Do you ever notice how often we moderns like to use the phrase “it doesn’t matter”?

“It doesn’t matter what race you are.”

“It doesn’t matter where you come from.”

“It doesn’t matter if you’re a man or woman.”

“It doesn’t matter what your religion is.”

It’s really one of our chief points of pride. We like to boast of how many facts we don’t take into account, proudly advertise our supposed indifference in flyers, and consider it a mark of moral distinction to push to make even more facts “not matter.” Our ideal, apparently, is a world where nothing at all matters.

Well, except those things we’ve decided should still matter, of course. Such as the fact of agreeing that nothing matters.

Personally, the more you tell me that some fact or other “doesn’t matter”, the more I have to wonder just how well your philosophy corresponds with reality. It seems to me to amount to looking at the world with deliberately blurred vision.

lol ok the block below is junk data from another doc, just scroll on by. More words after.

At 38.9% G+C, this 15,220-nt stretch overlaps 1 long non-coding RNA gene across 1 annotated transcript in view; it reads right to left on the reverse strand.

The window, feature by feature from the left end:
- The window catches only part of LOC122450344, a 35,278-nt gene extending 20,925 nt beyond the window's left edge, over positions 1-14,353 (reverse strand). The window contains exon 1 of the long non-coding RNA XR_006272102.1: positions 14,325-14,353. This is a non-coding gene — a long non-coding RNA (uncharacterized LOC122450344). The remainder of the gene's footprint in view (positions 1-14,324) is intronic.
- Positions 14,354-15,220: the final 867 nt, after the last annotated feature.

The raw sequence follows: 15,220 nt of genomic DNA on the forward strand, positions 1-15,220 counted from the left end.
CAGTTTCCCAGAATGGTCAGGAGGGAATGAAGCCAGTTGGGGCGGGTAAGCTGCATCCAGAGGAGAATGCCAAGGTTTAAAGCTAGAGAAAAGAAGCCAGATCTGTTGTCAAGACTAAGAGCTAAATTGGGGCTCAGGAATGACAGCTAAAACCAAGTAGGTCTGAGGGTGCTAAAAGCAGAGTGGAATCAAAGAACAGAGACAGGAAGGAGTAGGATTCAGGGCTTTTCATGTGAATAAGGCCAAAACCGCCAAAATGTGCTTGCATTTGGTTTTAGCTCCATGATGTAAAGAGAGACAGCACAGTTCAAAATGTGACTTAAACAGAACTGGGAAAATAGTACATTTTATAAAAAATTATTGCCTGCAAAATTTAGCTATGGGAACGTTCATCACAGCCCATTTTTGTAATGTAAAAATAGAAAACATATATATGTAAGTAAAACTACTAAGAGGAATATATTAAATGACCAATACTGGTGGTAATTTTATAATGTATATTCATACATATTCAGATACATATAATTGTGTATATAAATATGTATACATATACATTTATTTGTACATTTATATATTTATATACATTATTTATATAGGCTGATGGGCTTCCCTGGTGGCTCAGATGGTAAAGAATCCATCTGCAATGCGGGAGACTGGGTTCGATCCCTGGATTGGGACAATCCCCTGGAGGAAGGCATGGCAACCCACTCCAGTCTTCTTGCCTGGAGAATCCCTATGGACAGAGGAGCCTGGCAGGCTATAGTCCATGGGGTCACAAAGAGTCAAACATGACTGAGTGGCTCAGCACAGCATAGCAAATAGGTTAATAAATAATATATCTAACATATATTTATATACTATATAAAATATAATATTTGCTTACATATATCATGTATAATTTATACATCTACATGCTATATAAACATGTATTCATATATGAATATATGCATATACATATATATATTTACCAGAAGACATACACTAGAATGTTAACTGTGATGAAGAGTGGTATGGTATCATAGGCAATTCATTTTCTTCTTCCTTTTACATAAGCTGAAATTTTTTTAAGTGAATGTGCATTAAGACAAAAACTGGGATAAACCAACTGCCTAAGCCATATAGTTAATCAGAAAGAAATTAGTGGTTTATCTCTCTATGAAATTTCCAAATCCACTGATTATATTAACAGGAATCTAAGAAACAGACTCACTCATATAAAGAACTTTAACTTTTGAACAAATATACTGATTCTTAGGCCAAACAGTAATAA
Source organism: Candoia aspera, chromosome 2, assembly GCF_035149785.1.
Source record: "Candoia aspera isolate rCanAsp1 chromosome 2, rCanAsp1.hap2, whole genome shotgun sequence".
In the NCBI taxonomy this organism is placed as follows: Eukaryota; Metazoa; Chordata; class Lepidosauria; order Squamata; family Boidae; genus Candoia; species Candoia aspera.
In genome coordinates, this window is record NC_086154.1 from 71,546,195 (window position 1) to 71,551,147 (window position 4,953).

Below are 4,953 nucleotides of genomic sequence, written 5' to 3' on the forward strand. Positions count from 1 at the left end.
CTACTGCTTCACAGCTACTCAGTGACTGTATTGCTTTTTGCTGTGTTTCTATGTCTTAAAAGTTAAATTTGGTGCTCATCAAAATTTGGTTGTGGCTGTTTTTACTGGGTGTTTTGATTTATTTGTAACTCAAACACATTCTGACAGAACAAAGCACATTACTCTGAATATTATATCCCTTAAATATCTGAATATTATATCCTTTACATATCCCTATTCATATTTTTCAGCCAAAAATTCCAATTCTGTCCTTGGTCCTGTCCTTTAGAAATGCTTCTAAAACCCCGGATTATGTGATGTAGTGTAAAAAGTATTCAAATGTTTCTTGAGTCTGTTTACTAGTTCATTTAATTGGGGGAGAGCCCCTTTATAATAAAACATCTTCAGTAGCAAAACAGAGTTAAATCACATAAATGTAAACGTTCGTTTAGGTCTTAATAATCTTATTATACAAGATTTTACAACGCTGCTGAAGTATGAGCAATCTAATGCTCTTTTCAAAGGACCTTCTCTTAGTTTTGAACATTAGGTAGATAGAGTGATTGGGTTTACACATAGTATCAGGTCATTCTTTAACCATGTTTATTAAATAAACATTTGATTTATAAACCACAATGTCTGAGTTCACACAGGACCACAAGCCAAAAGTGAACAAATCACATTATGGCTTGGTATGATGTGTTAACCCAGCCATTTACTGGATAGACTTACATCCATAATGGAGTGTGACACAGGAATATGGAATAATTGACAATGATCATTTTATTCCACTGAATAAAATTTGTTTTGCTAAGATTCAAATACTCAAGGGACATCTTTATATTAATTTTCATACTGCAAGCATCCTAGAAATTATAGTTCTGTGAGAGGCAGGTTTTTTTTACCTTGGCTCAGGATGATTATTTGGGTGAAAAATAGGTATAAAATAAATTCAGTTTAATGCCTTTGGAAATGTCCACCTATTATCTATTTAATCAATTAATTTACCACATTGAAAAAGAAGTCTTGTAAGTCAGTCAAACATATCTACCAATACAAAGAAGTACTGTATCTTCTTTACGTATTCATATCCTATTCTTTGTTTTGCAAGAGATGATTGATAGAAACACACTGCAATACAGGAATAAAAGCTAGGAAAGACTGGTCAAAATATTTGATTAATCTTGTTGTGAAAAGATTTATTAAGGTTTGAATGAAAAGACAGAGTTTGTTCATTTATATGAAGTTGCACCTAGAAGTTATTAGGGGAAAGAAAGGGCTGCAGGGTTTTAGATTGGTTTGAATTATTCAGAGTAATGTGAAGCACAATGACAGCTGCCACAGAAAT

The Philosophy of Detective Fiction

I read a lot of detective fiction (I also write it, though I’ve written much less than I’ve read so far) and find it most beneficial to the brain. There is a lot of good philosophy in Agatha Christie.

One of the core tenets of a good mystery is that all the facts of a case must be accounted for. Usually it will be structured so as to appear superficially to bear one particular interpretation, which the ‘official’ detective in charge will swallow wholesale. In the process, there will usually be one or two small facts or features of the case that don’t fit that official narrative—a pulled out chair, an overheard splash, an inconsistent suspect. But these seem so small and trivial that the police slur over them as ‘unimportant.’